This Week In Nebraska History, 11/18/18
1878: The Lincoln post office was moved into the newly completed government building.
1888: J Street near the Capitol was ready for paving, and two streetcar tracks were to be laid on the street. The Rapid Transit Co., whose building was near the Capitol, was to run a spur from 12th Street to the west entrance of the Capitol grounds.
1898: The fusionist faction of the Democratic Party elected its state ticket by a 3,000 plurality, giving Republicans a majority in the Legislature and enabling them to elect a U.S. senator. The Legislature elected senators at that time.
1908: William Jennings Bryan, defeated for the third time for the presidency, said the election was a victory for the Republicans but that the principles of the Democratic Party were not dead.
1918: A record 207 deaths for October in Lincoln were reported by the city Health Department; 142 were influenza victims. The records showed that most of the victims of the epidemic were between the ages of 20 and 40.
1928: The first sign of the holiday season was noted when 30 men applied for work at the post office. The season usually brought about 250 applicants for the 150 seasonal jobs, the assistant postmaster said.
1938: More than 5,000 fans gathered for the largest University of Nebraska football pep rally of the year.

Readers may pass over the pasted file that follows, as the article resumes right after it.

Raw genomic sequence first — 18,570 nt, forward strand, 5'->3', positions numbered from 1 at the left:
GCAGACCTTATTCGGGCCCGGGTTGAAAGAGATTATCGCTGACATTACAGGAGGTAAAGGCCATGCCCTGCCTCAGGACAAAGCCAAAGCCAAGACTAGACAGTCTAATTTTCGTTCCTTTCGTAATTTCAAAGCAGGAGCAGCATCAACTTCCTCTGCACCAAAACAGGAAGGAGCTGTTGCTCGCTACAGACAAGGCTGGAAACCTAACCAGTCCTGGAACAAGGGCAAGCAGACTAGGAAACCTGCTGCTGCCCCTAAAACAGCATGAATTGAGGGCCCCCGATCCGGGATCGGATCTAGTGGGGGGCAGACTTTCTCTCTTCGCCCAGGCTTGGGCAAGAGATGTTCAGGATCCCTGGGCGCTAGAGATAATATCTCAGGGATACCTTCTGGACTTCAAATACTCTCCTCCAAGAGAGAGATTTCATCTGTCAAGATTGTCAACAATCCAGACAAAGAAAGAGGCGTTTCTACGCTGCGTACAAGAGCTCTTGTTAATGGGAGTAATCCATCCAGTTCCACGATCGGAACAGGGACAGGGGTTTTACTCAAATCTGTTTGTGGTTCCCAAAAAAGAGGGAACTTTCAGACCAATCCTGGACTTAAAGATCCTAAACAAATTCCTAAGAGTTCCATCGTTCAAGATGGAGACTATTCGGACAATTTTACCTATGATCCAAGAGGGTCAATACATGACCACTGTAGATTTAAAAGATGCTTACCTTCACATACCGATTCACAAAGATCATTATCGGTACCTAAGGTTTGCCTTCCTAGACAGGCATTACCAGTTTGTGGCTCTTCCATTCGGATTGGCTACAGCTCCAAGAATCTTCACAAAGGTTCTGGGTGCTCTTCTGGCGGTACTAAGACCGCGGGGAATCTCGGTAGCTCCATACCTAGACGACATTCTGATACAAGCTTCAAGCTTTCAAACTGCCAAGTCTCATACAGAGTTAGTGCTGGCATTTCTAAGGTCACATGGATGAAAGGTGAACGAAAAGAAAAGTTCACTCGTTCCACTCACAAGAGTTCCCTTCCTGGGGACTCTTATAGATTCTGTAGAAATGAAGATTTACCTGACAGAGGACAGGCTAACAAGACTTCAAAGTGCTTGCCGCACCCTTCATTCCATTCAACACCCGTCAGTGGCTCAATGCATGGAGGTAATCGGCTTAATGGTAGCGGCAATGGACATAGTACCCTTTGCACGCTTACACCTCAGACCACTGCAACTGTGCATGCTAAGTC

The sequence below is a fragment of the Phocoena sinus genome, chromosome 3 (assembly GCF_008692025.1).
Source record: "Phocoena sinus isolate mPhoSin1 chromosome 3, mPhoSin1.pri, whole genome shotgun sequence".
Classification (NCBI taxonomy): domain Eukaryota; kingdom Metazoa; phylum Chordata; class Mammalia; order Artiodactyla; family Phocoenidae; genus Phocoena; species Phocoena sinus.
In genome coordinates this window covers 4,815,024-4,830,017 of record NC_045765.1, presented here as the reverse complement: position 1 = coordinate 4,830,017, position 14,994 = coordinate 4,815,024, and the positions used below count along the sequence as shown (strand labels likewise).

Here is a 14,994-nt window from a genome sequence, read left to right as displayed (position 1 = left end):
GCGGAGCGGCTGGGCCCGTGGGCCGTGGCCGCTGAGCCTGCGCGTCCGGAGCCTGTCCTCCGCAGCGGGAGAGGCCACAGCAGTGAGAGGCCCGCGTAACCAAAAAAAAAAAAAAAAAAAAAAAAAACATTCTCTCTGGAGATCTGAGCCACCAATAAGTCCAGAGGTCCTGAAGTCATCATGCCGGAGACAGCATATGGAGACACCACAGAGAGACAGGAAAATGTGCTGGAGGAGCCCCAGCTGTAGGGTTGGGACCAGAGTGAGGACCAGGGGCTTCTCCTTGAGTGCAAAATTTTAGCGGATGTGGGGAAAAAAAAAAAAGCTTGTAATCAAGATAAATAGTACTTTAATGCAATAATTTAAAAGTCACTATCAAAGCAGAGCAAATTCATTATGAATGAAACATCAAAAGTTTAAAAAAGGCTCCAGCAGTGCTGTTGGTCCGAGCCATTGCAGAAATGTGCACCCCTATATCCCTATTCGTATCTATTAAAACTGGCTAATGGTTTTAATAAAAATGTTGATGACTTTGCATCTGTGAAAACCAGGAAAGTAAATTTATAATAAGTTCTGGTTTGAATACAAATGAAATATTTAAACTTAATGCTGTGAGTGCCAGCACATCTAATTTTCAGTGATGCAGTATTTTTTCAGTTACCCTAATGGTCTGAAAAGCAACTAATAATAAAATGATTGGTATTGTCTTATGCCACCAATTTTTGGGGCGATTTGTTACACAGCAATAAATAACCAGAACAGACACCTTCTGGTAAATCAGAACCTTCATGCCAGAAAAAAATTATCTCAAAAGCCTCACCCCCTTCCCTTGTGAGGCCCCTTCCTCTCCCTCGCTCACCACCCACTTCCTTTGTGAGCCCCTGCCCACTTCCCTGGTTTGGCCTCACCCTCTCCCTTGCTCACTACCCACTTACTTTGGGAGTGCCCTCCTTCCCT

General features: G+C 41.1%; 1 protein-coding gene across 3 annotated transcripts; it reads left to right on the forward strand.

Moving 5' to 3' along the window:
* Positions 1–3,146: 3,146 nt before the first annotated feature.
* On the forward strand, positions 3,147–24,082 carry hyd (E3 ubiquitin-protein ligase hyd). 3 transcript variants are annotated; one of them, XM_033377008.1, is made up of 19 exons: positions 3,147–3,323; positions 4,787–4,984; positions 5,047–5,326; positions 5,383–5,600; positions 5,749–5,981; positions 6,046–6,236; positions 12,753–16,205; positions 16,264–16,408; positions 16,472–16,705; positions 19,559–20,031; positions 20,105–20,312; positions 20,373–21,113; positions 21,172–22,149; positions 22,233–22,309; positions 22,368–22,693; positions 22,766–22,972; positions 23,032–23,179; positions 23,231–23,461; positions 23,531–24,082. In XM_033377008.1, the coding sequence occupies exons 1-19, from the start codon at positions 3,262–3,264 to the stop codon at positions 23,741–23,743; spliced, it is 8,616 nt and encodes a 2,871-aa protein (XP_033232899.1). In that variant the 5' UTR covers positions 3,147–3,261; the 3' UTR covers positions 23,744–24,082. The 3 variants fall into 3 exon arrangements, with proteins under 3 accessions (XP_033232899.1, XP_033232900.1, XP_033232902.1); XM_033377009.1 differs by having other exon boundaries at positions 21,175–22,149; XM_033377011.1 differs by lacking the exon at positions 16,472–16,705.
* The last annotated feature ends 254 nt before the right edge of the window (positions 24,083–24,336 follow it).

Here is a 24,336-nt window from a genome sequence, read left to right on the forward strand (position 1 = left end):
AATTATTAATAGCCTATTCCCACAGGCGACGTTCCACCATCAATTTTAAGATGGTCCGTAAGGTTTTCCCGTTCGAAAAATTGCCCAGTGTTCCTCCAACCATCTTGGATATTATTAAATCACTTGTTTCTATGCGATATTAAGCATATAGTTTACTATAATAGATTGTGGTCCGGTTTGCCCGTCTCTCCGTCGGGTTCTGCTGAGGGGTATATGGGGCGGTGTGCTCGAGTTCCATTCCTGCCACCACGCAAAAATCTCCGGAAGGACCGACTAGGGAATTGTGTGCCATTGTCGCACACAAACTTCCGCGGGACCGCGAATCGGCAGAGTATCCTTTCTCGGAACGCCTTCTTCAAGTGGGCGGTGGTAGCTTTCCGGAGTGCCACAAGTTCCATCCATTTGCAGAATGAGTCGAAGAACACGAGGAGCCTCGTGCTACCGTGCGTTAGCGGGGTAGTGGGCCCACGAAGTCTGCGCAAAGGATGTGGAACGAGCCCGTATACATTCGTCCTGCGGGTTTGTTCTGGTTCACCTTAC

1948: A total of 32,798 votes were cast in Lancaster County as Nebraska re-elected Republican Val Peterson to serve a second two-year term as governor. Nebraska’s presidential vote was more than 53 percent for the Republican ticket of Thomas E. Dewey and Earl Warren, but the nation preferred Harry S. Truman and his running mate, Alben Barkley. Missouri Democrat Truman was the incumbent president, having been vice president at the time of President Franklin Roosevelt’s death in 1945.
1958: The Army Air Defense command recommended two Nike missile sites, one north of and the other southwest of Lincoln. Several Atlas missiles later were installed in the Lincoln area, then removed when they became obsolete.
1968: Gov. Norbert T. Tiemann and fellow members of the State Board of Equalization set state income tax rates and planned to rely on the sales tax for an estimated combined total general fund revenue of $360 million in the new biennium.
1978: Running back James Wilder scored four touchdowns to set a Missouri record and lead the Tigers to a 35-31 upset victory over second-ranked and Orange Bowl-bound Nebraska.
1988: A recently enforced pickle card law reduced the number of groups involved in the sale of the cardboard gambling cards, confined pickle cards to the adult playgrounds of bars and bingo halls and made life for the pickle business more expensive and more regulated. The number of locations that sold pickle cards was cut in half.
1998: The Southeast Community College board approved $1.8 million in funding to build a multipurpose building for the Beatrice campus and purchase 21.5 acres of land adjacent to the Milford campus.